This principle was internationally accepted as a rule of American international law by most of the members of the Pan American Conference of 1890, reaffirmed in the Buenos Aires Declaration of 1936, the Lima Declaration of 1938 and the Bogota Charter of the Organization of American States of 1948. It was assumed in President Wilson's Fourteen points and generally applied in the peace settlements of the First World War. It was assumed as well by the League of Nations as a necessary implication of its Covenant's guarantee of the territorial integrity of all Members and particularly by the United States in the Stimson Doctrine refusing to recognize any Japanese acquisitions by its invasion and occupation of Manchuria. It was considered an implication of the Kellog-Briand Pact of 1928. The League of Nations accepted the Stimson Doctrine as a necessary implication of Article 10 of the Covenant of the League of Nations. The United States insisted on this principle in the Atlantic Charter of 1941 before its entry into the second World War.

The principle of "inadmissibility of the acquisition of territory by war is considered an implication of the obligation in Article 2, paragraph 4 of the Charter of the United Nations. It provides:

The General Assembly on the occasion of the twenty-fifth anniversary of the United Nations adopted the Declaration on Principles of International Law Governing Friendly Relations and Co-operation Among States in accordance with the Charter of the United Nations in resolution 2526 (XXV).

It proclaims the following principles:

The circumstances inducing acceptance of the cease-fire lines in 1967 were similar to those in 1949. They were justified as temporary measures necessary to end the hostilities but they could not, in any case, be regarded as conferring any rights to the territory occupied by Israel. The principle was strictly adhered to in the hostilities of 1956. On that occasion the United Kingdom, France and Israel under pressure of the General Assembly of the United Nations were induced to withdraw to their positions before the hostilities.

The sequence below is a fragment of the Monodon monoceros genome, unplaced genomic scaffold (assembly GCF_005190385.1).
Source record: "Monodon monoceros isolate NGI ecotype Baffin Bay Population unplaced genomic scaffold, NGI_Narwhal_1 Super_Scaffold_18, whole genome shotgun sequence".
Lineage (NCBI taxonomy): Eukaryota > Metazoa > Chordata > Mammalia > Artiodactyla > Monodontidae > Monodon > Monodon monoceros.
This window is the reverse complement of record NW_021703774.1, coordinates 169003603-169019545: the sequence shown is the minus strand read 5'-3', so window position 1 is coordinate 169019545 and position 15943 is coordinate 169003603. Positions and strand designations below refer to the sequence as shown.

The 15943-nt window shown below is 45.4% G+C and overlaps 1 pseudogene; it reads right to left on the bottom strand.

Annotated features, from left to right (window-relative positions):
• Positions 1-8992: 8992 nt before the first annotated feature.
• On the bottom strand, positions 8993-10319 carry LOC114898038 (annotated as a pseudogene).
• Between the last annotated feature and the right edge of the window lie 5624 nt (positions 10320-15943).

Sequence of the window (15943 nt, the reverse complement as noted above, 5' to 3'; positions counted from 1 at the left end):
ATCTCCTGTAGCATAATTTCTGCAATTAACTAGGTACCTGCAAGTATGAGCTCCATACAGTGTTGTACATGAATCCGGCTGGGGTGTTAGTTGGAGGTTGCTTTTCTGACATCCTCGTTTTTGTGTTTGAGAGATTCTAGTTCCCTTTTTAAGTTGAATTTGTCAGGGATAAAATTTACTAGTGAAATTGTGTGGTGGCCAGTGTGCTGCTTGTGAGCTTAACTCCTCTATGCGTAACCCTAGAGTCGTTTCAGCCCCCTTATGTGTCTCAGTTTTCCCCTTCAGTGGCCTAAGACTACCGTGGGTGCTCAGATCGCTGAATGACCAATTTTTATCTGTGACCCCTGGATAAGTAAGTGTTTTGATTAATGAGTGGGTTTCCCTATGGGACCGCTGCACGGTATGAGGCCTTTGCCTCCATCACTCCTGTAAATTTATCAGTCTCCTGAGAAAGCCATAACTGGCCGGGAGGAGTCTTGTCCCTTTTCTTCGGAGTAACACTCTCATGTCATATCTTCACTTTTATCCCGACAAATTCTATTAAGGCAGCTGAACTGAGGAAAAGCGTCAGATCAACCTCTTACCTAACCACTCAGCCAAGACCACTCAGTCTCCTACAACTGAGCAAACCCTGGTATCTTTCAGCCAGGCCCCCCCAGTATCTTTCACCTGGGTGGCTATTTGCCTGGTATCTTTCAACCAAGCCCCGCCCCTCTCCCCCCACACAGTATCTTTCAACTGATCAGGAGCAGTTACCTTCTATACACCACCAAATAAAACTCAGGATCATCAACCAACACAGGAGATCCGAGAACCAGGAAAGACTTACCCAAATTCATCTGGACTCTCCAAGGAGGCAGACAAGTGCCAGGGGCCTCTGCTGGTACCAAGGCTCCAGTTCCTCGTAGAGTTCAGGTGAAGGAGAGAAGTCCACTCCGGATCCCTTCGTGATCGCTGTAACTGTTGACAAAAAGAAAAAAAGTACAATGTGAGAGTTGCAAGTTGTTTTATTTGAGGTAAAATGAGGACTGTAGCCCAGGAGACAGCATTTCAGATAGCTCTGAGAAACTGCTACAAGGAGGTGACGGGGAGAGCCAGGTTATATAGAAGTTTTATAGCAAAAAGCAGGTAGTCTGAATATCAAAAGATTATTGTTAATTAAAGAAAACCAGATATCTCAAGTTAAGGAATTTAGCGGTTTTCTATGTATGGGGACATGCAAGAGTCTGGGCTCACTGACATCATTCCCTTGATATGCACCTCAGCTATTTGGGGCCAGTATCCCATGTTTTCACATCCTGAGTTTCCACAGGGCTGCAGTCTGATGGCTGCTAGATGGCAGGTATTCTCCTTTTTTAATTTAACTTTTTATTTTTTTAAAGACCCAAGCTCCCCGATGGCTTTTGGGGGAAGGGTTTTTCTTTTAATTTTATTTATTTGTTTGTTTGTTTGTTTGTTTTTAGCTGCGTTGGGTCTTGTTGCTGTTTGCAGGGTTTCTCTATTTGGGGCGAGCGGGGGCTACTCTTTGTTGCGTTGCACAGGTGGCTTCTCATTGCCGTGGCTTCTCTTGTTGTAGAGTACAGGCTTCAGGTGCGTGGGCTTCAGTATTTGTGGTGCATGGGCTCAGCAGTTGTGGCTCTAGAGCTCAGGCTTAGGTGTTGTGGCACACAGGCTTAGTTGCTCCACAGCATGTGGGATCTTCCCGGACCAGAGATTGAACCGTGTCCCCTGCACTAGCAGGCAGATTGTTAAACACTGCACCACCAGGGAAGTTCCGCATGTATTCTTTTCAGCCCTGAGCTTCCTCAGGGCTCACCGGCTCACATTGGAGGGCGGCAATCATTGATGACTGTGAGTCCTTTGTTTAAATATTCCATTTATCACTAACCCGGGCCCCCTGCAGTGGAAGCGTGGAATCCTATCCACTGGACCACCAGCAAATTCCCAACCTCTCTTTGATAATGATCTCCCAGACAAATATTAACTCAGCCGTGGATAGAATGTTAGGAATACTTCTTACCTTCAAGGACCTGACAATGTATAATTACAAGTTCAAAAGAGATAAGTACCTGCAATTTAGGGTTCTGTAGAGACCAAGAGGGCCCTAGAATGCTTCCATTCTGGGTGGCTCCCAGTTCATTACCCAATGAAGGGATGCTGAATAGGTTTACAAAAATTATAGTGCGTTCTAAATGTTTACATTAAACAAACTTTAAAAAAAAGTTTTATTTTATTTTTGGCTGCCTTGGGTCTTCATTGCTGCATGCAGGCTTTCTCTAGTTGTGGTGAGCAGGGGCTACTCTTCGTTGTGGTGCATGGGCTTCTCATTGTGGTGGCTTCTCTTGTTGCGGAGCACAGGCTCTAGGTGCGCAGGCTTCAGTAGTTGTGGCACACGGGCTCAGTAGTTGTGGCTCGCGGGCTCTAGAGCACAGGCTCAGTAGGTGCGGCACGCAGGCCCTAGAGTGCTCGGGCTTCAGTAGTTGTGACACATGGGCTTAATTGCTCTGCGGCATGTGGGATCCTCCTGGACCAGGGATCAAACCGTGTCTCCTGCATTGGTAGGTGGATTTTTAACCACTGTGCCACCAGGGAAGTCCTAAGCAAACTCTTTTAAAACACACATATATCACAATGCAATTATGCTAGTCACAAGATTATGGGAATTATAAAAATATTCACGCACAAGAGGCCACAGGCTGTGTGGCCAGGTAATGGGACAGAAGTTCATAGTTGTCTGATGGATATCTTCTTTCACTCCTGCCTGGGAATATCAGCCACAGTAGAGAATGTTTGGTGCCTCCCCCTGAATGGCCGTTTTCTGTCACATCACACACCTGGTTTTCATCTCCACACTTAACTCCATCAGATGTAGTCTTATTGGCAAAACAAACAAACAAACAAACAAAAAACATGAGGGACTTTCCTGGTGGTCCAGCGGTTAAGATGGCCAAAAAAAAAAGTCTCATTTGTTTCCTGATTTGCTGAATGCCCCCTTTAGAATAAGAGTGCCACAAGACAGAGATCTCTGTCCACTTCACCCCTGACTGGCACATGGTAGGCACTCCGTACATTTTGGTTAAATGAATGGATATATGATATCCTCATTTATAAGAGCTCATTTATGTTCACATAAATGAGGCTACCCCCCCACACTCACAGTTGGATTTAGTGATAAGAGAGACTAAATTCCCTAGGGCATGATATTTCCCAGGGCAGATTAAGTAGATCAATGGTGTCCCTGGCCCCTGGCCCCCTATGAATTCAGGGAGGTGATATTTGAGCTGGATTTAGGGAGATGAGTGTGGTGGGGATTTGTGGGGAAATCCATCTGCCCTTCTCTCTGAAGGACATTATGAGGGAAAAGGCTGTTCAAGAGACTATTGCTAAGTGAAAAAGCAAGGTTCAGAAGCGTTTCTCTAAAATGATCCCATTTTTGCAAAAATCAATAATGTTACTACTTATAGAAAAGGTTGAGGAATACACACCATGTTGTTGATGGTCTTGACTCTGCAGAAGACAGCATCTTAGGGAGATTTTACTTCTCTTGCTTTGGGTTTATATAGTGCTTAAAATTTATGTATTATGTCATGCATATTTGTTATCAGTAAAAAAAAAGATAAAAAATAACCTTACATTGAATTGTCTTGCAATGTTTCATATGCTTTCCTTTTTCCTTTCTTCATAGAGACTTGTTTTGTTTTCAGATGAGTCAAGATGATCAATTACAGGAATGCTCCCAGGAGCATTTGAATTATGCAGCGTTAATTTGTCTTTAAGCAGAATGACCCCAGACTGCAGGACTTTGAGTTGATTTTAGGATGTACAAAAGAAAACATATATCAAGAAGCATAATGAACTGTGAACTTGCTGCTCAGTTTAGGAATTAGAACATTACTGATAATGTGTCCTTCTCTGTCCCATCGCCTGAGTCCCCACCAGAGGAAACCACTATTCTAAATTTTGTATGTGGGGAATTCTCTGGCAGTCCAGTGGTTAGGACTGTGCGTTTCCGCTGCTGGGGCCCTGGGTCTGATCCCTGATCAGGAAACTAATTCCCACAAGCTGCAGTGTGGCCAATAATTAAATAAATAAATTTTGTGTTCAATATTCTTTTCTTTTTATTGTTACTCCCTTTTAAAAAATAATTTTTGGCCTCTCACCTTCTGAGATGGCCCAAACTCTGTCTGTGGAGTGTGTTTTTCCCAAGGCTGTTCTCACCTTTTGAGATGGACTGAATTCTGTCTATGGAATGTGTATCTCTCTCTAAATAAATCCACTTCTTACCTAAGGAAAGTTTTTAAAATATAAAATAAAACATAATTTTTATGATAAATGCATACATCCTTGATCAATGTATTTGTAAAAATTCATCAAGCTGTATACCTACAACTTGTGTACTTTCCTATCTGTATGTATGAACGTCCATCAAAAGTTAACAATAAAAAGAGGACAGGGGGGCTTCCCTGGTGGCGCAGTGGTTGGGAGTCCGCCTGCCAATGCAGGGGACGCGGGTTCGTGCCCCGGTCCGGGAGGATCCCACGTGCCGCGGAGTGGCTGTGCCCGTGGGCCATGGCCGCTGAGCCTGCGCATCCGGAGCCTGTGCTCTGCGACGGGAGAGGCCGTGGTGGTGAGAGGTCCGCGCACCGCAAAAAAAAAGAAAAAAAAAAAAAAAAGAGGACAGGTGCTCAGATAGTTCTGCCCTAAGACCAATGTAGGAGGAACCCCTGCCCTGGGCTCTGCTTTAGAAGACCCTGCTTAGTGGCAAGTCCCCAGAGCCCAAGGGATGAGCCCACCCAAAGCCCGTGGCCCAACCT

Security Council resolution 242 of 22 November 1967 stated three fundamental principles:

The first is the inadmissibility of the acquisition of territory by war. This principle required that Israel gain no territorial advantage by its occupation. Security Council resolution 242 calls for the:

The second principle stated in the preamble of resolution 242 of 22 November 1967 is "the need to work for a just and lasting peace in which every State in the area can live in security". This is the expression of Article I of the Charter of the United Nations and supported by the principles stated in Article 2 of that instrument requiring Members to settle all international disputes by peaceful means, to refrain from the use or threat of force in international relations and to assist the United Nations in maintaining these principles, and not to intervene in matters essentially within the domestic jurisdiction of any State.

The third principle of resolution 242 asserts that "all Member States, in their acceptance of the Charter of the United Nations have undertaken a commitment to act in accordance with Article 2, paragraph 2 of the Charter". Paragraph 2 makes it clear that those "principles" constitute positive "obligations" which the Members must "fulfill in good faith". According to Article 2, paragraph 4 of the Charter it is an obligation of all Members to "refrain in their international relations from the threat of use of force against the territorial integrity or political independence of any State, or in any other manner inconsistent with the Purposes of the United Nations". Thus individual or collective self-defence against armed attack (Article 5lA and assistance to the United Nations in collective security action (Article 2 (5)) are the only permissible uses of force in international relations.

Resolution ES-7/2, adopted by the General Assembly in the seventh emergency special session of 29 July 1980, goes beyond any restricted
interpretation concerning the term "territories". It clearly reaffirms:

In addition, the General Assembly further passed a number of resolution in connexion with this principle reaffirming the inadmissibility of acquisition of territory by force: 2628 (XXV) of 4 November 1970, 2799 (XXVI) of 13 December 1971, 2949 (XXVII) of 8 December 1972.